On Monday, July 29, a jury in Los Angeles found that Katy Perry’s 2013 pop hit “Dark Horse” copied a 2008 Christian rap song by Flame called “Joyful Noise.” In 2014, the band, a.k.a. Marcus Gray and two other coauthors, sued since the songs sounded very similar.

During the week-long trial, Gray’s attorneys argued that the beat and instrumental line of “Dark Horse” is interchangeable with “Joyful Noise.” In 2015, the 34-year-old and rapper Juicy J received a Grammy nomination for Best Pop Duo/Group Performance, and she even performed the tune during her 2015 Super Bowl halftime show.

Katy Perry Performing With a Shooting Star in the Background
Tom Pennington/Getty Images

Perry’s attorneys declared that the beat and song are very common, according to the Associated Press. “They’re trying to own basic building blocks of music, the alphabet of music that should be available to everyone,” Perry’s lawyer Christine Lepera said during the closing arguments on Thursday, July 25. The defendants’ music expert testified that the musical patterns were as simple as “Mary Had a Little Lamb.” Unfortunately, the jury of six women and three men didn’t agree. As the verdict was read, Perry was reportedly not in the courtroom.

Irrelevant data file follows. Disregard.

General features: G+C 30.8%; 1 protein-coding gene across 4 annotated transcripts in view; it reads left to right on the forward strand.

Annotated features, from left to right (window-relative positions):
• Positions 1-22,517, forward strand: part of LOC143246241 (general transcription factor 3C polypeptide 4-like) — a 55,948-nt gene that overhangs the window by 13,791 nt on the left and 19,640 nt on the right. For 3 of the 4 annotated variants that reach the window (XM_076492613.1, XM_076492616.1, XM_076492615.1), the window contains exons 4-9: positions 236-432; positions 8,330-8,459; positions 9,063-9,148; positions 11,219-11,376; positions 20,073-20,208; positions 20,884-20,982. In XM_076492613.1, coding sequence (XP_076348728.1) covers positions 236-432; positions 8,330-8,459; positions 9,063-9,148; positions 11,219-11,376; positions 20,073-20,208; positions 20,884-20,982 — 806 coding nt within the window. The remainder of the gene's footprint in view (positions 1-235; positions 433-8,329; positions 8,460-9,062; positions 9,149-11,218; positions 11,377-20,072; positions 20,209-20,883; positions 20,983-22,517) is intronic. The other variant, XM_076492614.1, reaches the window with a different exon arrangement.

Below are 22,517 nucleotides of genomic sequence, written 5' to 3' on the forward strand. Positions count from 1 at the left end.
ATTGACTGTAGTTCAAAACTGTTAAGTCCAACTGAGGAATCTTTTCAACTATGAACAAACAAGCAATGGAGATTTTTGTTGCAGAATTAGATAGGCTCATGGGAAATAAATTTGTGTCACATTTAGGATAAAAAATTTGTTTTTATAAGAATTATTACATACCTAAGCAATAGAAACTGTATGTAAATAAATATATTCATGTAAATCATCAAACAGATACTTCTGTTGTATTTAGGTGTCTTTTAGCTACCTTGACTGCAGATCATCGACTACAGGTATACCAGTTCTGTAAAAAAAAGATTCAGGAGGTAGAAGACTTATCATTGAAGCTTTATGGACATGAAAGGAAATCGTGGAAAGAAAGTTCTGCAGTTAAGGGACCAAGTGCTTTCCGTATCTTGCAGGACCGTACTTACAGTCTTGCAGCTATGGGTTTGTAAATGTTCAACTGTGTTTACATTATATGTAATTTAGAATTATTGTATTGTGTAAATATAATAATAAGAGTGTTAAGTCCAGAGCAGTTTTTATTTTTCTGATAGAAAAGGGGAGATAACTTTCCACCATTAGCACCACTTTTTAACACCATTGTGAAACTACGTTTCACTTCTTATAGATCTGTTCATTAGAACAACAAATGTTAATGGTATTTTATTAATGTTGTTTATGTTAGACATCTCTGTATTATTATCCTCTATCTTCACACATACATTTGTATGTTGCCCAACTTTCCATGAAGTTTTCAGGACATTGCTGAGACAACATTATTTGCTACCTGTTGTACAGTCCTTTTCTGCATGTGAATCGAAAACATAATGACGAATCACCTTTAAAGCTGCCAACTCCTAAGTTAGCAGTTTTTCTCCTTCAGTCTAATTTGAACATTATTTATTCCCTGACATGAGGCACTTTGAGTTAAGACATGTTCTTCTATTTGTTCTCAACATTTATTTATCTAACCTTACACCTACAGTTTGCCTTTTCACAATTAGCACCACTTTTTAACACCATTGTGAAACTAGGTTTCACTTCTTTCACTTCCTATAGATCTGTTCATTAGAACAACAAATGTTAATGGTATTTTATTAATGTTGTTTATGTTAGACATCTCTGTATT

Perry and the other producers of “Dark Horse,” including Dr. Luke, Max Martin and Cirkut, testified that none of them had heard Gray’s song before, and they don’t listen to Christian music.

However, Gray’s attorneys argued that “Joyful Noise” was a popular song and could have been heard by Perry and her coauthors. The song has been streamed by millions on YouTube and Spotify and was even nominated for a Grammy. “They’re trying to shove Mr. Gray into some gospel music alleyway that no one ever visits,” plaintiffs’ attorney Michael A. Kahn said during closing arguments, where he also pointed out that Perry started out in her career as a Christian artist. The jurors agreed and said it was possible that the “Dark Horse” writers might have heard “Joyful Noise” in the past.

Perry even offered to sing “Dark Horse” live during her testimony while her lawyers were having technical issues getting the song to play in the courtroom. “I could perform it live,” she said. But no performance was needed since the audio issues were fixed. Jurors heard both songs played back-to-back at the end of the closing arguments last week.

Katy Perry Wearing a Flower Dress on American Idol
Eric McCandless via Getty Images

Now, the jury will decide how much Perry and the other defendants owe for copyright infringement.

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